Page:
thinking highly of themselves

Discussion in 'English Only' started by epistolario, Jan 12, 2007.

  1. epistolario

    epistolario Senior Member

    I used to think that people who think highly of their abilities are labeled presumptuous but when I looked it up in the dictionary, I was wrong. So, what is the proper term (formal and informal) for those who:

    a) think that they are intelligent when they're just average in class?
    b) think that they have a beautiful voice when it's not?
    c) think that they are good at doing something (arts, drawing, painting) when they're not?

  2. savannah Senior Member

    English, USA
    One way of saying it--which has a slightly casual or familiar feeling to me, for some reason--would be to call someone "delusional." In other words, such a person is delusing himself about his lack of talent or ability etc.

    Another idiomatic (and slightly old-fashioned) way of saying it:
    "Jack has delusions of grandeur!" That is, Jack has fooled himself into thinking he has grand talents, grand acomplishments, etc. but in reality he does not,

    And you right, "Presumptious" doesn't *quite* catch that meaning.
  3. MissFit

    MissFit Senior Member

    I would say that they are deluded, or that they are "suffering from delusions of grandeur."
  4. Danc Senior Member

    Niort, France
    English (European)
    "big headed" ?
  5. Shauneyzboyz

    Shauneyzboyz Senior Member

    Albany, NY
    I like:

    pre·ten·tious (prĭ-těn'shəs)
    1. Claiming or demanding a position of distinction or merit, especially when unjustified.
  6. epistolario

    epistolario Senior Member

    Thanks for the reply. But according to my Oxford dictionary, pretentious is:

    attempting to impress by affecting greater importance, talent, culture,
    etc., than is actually possessed.

    In the context of my example, they are not attempting to impress. Rather, they are thinking and are saying that they have the ability when they do not have it. They have only made themselves to believe so.

    Also, delusions of grandeur sounds literary. Can you also use that in colloquial conversations?
  7. Shauneyzboyz

    Shauneyzboyz Senior Member

    Albany, NY
    When I think of trying to impress someone when lacking skill, I think of ostentatious, while pretentious is the notion that one feels when they feel or know that they are greater than they actually are.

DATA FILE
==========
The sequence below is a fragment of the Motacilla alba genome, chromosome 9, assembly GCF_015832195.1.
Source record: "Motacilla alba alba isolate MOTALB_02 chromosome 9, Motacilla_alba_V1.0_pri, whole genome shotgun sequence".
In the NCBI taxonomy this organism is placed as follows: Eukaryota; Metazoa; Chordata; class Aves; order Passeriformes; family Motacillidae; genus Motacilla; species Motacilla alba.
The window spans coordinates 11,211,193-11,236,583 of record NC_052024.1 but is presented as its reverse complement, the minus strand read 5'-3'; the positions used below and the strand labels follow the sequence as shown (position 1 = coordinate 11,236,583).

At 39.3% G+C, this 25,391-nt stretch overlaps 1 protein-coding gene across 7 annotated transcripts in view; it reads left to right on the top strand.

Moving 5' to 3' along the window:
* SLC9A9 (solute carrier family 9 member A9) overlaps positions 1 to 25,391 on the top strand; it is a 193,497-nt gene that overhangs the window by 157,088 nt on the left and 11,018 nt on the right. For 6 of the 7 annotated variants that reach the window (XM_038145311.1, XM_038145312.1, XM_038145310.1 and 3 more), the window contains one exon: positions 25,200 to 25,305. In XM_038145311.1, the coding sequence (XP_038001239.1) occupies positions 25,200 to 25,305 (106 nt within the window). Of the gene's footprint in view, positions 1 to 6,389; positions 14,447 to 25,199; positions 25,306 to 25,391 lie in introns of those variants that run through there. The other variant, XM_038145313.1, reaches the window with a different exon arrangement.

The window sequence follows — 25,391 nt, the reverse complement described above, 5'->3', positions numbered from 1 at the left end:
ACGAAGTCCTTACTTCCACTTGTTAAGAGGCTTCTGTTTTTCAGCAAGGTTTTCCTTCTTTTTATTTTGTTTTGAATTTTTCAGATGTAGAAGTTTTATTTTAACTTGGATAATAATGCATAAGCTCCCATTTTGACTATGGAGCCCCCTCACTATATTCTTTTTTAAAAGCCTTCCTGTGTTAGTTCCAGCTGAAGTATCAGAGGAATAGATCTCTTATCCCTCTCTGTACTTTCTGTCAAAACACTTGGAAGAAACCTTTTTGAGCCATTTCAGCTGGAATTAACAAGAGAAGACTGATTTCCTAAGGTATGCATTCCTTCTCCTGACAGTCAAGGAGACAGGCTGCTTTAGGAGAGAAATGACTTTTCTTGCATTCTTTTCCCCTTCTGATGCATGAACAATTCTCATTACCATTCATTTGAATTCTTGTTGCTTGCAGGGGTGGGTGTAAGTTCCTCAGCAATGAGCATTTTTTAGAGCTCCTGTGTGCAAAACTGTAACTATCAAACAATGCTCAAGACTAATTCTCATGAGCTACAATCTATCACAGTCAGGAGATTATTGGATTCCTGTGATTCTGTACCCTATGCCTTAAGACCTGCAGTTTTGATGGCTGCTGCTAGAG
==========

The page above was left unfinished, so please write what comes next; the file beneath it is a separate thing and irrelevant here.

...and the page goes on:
Pretentious can be tricky in that the definition links it to ostentatious, which can cause confusion if the reader has yet to learn either of these words.

    The only other one I can think of, and it may be a stretch, is quixotic. In direct relation to Don Quixote (the idealistic character in a Cervantes novel), the word suggests some sort of idealism that lacks rationale or practicality.
  8. river Senior Member

    U.S. English
    Perhaps such a person is simply unrealistic.
  9. Thomsen Senior Member

    Washington, D.C.
    English USA
    It is presumptious for one to think something of someone else not themselves. I would say that thinking highly of oneself would be pompous perhaps?
  10. shinigamijin New Member

    Einglish - American
    I find "delusions of grandeur" to be fine to use in conversation; although, most commonly, I don't tell someone, "You have delusions of grandeur," I use it in reference to that person, "Roman Belic has delusions of grandeur." When I want to tell someone that they are not as good as they think, say, and insist they are at something or everything, I tell them that they are conceited.
    Last edited: May 1, 2011
  11. litcrazed New Member

    Simple words that can be used in everyday conversations without sounding too 'pretentious' are conceited, vain, or more informally stuck-up, snooty and snotty. They're all adjectives describing someone who thinks they're better than they're actually are. Being presumptuous is closer to being rude.

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